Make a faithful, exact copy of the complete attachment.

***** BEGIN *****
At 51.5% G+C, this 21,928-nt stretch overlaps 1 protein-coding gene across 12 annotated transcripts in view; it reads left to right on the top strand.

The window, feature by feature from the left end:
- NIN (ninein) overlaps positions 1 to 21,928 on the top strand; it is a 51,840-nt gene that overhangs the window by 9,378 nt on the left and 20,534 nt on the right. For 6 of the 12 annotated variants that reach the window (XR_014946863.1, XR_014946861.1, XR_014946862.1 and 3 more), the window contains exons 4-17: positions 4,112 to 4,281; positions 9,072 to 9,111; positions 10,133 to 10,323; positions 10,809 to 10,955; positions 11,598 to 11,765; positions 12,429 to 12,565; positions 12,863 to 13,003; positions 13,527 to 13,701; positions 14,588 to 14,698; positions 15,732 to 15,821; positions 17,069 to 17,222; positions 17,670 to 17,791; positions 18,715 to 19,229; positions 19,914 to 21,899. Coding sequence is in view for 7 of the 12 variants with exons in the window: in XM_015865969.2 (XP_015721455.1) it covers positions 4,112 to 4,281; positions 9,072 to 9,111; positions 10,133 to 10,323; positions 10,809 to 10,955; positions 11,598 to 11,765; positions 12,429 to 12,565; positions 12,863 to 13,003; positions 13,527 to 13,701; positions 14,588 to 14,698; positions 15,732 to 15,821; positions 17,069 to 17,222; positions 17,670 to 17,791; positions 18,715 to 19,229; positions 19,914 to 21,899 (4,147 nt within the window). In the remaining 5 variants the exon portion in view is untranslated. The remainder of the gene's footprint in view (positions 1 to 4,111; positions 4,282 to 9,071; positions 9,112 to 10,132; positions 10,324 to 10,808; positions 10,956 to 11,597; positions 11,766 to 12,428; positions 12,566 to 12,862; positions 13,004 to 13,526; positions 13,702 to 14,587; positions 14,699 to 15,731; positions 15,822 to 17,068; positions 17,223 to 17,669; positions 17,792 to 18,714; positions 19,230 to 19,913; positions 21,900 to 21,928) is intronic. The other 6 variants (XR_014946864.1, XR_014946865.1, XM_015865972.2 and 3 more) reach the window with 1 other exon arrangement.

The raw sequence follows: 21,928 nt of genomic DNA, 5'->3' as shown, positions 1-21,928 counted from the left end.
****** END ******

At 51.5% G+C, this 21,928-nt stretch overlaps 1 protein-coding gene across 12 annotated transcripts in view; it reads left to right on the top strand.

The window, feature by feature from the left end:
- NIN (ninein) overlaps positions 1 to 21,928 on the top strand; it is a 51,840-nt gene that overhangs the window by 9,378 nt on the left and 20,534 nt on the right. For 6 of the 12 annotated variants that reach the window (XR_014946863.1, XR_014946861.1, XR_014946862.1 and 3 more), the window contains exons 4-17: positions 4,112 to 4,281; positions 9,072 to 9,111; positions 10,133 to 10,323; positions 10,809 to 10,955; positions 11,598 to 11,765; positions 12,429 to 12,565; positions 12,863 to 13,003; positions 13,527 to 13,701; positions 14,588 to 14,698; positions 15,732 to 15,821; positions 17,069 to 17,222; positions 17,670 to 17,791; positions 18,715 to 19,229; positions 19,914 to 21,899. Coding sequence is in view for 7 of the 12 variants with exons in the window: in XM_015865969.2 (XP_015721455.1) it covers positions 4,112 to 4,281; positions 9,072 to 9,111; positions 10,133 to 10,323; positions 10,809 to 10,955; positions 11,598 to 11,765; positions 12,429 to 12,565; positions 12,863 to 13,003; positions 13,527 to 13,701; positions 14,588 to 14,698; positions 15,732 to 15,821; positions 17,069 to 17,222; positions 17,670 to 17,791; positions 18,715 to 19,229; positions 19,914 to 21,899 (4,147 nt within the window). In the remaining 5 variants the exon portion in view is untranslated. The remainder of the gene's footprint in view (positions 1 to 4,111; positions 4,282 to 9,071; positions 9,112 to 10,132; positions 10,324 to 10,808; positions 10,956 to 11,597; positions 11,766 to 12,428; positions 12,566 to 12,862; positions 13,004 to 13,526; positions 13,702 to 14,587; positions 14,699 to 15,731; positions 15,822 to 17,068; positions 17,223 to 17,669; positions 17,792 to 18,714; positions 19,230 to 19,913; positions 21,900 to 21,928) is intronic. The other 6 variants (XR_014946864.1, XR_014946865.1, XM_015865972.2 and 3 more) reach the window with 1 other exon arrangement.

The raw sequence follows: 21,928 nt of genomic DNA, 5'->3' as shown, positions 1-21,928 counted from the left end.